The Last Oricru is an action RPG developed by GoldKnights and published by Prime Matter. The game heavily emphasizes on storytelling and the player’s choices as they are thrown into a sci-fi medieval world where a civil war between two factions is on the verge of happening.
The game was released on October 12th, 2022 for PlayStation 5, Xbox Series X/S and PC via Steam. For this review, The Last Oricru is played via PC.
The Last Story
The Last Oricru is set in an alien world called Wardenia, where a civil war has broken out here between two factions; Naboru and Ratkins. You will be controlling Silver, an immortal warrior that was shoved into this world and you can choose which side you want to support.
Support, betray, whatever choices you make between the two factions will ultimately decide the fate of the world. This is where the game comes in strong. There are tons of endings in this game and your performance could also affect it.
Play badly like how I did on my first run and the game prematurely ends the game for you. There’s also the Broken Blade army and how you dealt with them will also affect your ending. The possibilities are almost limitless, giving this game a very good replayability.
The Last Gameplay
The game goes for a more Soulslike gameplay in terms of combat but far less punishing in comparison. Enemies are everywhere and the faction they belong to depends on your choices. The moment they lock eyes with you, combat will start.
Everything here uses stamina when fighting. You want to attack the enemy head on? Use stamina. Dodging and parrying enemy attacks? Also uses stamina. If you’re not careful with your stamina usage, you’ll be kissing the enemies attack head on and quite possibly, dying afterwards.
Defeating enemies will grant you experience points and once you’ve accumulated enough, you’ll level up. Levelling up gives you both stats points to raise your stats and skill points to upgrade or unlock new skills. Careful with the decision you make though because there is no redo.
As you wander around Wardenia, you’ll start to come across a mechanical sphere called terminals. These are scattered around the world and it is where you’ll be doing most of your upgrades and customizations. Terminals lets you purchase items, equipment and upgrading them. You can also print the gold currency here in exchange for essence dropped by enemies.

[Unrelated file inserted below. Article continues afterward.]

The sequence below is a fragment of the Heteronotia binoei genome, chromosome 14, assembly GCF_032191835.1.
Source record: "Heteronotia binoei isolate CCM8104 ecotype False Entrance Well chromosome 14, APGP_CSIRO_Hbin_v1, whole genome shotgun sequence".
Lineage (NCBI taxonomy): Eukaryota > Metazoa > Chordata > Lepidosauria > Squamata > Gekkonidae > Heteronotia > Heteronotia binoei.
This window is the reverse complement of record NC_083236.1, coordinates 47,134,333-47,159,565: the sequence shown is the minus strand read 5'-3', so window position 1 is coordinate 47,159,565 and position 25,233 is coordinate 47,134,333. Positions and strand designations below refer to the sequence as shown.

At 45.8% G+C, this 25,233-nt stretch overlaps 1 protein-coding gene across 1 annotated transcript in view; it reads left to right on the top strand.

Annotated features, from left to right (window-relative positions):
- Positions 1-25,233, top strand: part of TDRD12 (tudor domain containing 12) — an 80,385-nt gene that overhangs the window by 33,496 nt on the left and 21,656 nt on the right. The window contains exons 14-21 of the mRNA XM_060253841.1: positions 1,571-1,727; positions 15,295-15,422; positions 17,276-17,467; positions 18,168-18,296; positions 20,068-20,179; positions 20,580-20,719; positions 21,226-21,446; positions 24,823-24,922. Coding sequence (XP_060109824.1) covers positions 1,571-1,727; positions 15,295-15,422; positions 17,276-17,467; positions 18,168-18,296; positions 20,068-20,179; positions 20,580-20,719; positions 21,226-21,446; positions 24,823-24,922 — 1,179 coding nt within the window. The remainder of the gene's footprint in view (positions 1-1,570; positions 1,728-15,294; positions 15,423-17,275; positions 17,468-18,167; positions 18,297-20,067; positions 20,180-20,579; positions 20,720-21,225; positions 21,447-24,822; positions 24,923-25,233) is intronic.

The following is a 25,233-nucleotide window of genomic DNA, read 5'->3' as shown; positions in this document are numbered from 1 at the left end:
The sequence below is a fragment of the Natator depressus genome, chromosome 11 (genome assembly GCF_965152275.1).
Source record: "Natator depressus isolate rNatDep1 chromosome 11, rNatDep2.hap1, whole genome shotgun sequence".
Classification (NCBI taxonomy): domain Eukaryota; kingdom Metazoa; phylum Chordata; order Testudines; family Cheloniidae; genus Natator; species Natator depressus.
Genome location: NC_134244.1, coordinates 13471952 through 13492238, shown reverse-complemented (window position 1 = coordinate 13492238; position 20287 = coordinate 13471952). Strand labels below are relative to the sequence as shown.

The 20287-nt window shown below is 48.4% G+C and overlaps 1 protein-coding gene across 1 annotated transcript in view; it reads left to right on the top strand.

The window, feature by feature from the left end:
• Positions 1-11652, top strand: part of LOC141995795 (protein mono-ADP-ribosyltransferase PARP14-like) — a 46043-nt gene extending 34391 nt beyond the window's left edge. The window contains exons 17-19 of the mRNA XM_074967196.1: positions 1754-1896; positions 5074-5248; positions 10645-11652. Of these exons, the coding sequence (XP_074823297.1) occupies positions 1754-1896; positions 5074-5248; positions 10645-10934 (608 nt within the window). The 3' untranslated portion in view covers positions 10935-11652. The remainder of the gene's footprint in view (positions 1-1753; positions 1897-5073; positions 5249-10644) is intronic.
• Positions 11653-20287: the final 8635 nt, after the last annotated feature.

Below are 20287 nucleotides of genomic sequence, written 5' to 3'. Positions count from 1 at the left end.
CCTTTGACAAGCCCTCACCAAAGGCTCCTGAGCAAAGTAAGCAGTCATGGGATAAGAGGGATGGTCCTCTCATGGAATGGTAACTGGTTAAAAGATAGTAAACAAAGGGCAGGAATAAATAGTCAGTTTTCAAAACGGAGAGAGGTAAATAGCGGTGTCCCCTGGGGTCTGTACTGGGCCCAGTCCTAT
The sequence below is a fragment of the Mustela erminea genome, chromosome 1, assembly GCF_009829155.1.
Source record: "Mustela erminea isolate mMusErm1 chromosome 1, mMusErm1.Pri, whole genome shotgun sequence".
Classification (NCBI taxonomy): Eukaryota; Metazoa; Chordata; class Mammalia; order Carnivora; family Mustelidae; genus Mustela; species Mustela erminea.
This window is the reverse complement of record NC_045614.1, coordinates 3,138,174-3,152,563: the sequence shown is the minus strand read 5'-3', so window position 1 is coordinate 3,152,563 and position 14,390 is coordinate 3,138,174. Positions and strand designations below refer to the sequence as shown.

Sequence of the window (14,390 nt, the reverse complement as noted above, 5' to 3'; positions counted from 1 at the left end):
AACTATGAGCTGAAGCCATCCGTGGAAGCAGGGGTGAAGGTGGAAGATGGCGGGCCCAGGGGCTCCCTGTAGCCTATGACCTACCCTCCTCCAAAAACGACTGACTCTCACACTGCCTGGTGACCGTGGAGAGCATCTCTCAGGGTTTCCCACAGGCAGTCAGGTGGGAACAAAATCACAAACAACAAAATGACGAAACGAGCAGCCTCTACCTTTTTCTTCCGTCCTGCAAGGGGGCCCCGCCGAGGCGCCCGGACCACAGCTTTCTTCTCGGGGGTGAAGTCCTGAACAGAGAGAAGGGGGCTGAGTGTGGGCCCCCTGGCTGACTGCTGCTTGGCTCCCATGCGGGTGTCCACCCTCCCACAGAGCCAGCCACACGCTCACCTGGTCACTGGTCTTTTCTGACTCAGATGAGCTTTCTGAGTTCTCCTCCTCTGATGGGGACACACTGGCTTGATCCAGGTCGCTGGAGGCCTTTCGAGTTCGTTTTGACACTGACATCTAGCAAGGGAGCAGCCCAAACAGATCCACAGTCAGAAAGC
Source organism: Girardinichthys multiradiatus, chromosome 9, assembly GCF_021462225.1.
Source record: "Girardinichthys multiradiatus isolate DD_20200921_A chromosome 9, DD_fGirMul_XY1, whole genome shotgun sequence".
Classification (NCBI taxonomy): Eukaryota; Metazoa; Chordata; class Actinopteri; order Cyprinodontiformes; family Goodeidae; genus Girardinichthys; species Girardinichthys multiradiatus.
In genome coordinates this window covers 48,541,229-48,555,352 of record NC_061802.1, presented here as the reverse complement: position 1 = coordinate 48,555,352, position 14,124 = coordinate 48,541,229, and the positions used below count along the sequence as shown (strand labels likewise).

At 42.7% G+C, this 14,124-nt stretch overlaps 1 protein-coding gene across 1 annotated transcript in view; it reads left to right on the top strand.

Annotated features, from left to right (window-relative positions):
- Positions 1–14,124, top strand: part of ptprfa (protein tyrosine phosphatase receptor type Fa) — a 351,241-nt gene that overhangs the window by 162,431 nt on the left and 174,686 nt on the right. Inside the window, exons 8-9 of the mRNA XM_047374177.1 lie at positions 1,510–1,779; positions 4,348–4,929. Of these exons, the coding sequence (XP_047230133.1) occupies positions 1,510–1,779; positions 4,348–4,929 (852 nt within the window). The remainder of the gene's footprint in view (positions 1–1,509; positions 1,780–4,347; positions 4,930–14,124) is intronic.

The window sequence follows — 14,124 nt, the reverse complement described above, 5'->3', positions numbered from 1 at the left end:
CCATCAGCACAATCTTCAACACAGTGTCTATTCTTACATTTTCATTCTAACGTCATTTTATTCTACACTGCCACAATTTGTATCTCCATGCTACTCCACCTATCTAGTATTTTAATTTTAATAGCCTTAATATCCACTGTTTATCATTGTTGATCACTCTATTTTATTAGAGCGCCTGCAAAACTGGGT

The Last Oricru also comes with multiplayer, both locally and through online. Progression will be based on the host if you went online while the screen will split vertically when playing locally. Playing co-op actually makes the game easier since it doesn’t scale the difficulty up and there are also some powerful spells exclusive to co-op. However, multiplayer does put a strain to the overall performance of the game so I opted out of it after a couple of co-op sessions.
The Last Nit-pick, or is it?
I mentioned earlier how the game’s strong point was is branching stories and the replayability it has, and well to be honest, that’s about it. Soulslike combat has never appealed to me before and it did not change even when this game is far more forgiving with it.
Aside from that, it has been one glaring problem after the other. For one, movement in this game is janky and overall, not a great experience. Jumping in this game oddly enough has a floating effect to it. I get that we are in an alien world so normal gravity does not apply here, but floating about after you jumped mid-combat just screams ‘attack me’ to the enemies.
The game also does not come with a map. At least having a quest marker or just being able to ping a location would have been helpful. I’ve lost count just how many times I have spun around the same area looking for a place only to look up a guide and seeing that its somewhere completely different.
This is definitely me nit-picking into things but why would you give character customization options when the only things you can customize is your hair? Did I miss something or was the hair an absolute defining trait in Wardenia?
The Last Thoughts
All in all, The Last Oricru was heavily carried by its appeal of branching storylines and replayability. The combat might appeal to some, especially to Souls fans but making it less punishing might actually do more harm then good since it was the harsh difficulty that got Soulslike its fame.
The game does come with voice acting but it is definitely a hit-or-miss with it and a couple of the dialogues in the game just hurts when reading it out.
Nonetheless, The Last Oricru is a decent game if you want to pick something up to quench your gaming thirst. The story is amazing and the scenery can at times, be truly breath-taking to look at.
|Amazing branching storyline and Replayability||The lack of map makes it harder to navigate through Wardenia|
|Less punishing Soulslike combat||Voice acting truly is a hit-or-miss|
Game reviewed on PC. Review code provided by publisher.